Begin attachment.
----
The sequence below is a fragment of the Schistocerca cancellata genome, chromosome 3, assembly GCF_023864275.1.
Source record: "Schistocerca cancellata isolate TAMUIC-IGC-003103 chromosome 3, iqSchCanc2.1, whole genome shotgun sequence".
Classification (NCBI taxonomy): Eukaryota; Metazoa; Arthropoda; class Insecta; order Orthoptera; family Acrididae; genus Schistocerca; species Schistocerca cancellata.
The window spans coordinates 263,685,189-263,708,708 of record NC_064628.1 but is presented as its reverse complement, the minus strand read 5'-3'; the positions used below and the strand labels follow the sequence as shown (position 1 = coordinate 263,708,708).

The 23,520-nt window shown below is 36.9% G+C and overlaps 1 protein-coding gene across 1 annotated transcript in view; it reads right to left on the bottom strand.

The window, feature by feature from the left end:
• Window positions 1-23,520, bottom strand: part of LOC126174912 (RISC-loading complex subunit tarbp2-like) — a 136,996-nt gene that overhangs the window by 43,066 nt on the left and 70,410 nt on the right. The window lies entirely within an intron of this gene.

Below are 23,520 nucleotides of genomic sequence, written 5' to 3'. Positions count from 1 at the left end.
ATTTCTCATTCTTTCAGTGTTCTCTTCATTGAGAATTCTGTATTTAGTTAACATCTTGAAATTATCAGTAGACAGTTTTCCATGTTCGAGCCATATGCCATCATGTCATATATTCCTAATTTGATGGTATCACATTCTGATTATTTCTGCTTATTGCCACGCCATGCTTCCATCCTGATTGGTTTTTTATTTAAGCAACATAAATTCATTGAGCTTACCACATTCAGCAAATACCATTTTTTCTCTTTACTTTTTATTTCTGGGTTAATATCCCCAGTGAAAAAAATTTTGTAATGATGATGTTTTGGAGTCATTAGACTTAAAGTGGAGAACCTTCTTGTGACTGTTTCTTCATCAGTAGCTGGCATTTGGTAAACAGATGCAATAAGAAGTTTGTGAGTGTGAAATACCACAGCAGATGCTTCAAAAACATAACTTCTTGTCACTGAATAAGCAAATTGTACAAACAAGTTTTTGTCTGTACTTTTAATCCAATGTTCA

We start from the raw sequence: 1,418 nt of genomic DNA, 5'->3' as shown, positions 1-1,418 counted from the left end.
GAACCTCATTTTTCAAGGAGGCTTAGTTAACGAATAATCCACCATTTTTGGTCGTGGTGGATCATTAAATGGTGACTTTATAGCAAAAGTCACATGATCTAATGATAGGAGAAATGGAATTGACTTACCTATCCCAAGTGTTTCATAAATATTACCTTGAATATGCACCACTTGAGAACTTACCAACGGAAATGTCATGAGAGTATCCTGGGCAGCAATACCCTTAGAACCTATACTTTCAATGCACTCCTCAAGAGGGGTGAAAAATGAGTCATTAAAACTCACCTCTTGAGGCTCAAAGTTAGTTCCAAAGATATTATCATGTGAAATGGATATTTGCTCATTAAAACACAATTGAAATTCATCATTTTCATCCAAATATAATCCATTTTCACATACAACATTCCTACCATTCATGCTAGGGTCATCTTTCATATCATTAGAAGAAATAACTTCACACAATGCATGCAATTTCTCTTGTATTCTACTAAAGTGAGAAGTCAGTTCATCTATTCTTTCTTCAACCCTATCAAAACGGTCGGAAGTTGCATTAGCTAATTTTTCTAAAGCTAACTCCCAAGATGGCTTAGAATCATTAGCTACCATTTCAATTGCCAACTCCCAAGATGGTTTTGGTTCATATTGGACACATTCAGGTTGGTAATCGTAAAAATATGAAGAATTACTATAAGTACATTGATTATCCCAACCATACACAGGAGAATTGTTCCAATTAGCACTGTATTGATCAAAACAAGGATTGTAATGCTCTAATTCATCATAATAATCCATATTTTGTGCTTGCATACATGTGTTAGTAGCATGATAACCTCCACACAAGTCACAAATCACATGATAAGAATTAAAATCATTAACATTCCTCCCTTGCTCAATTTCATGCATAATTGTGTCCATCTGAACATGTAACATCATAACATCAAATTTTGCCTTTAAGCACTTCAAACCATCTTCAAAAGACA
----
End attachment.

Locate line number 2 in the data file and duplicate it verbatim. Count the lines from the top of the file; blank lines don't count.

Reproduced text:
Source record: "Schistocerca cancellata isolate TAMUIC-IGC-003103 chromosome 3, iqSchCanc2.1, whole genome shotgun sequence".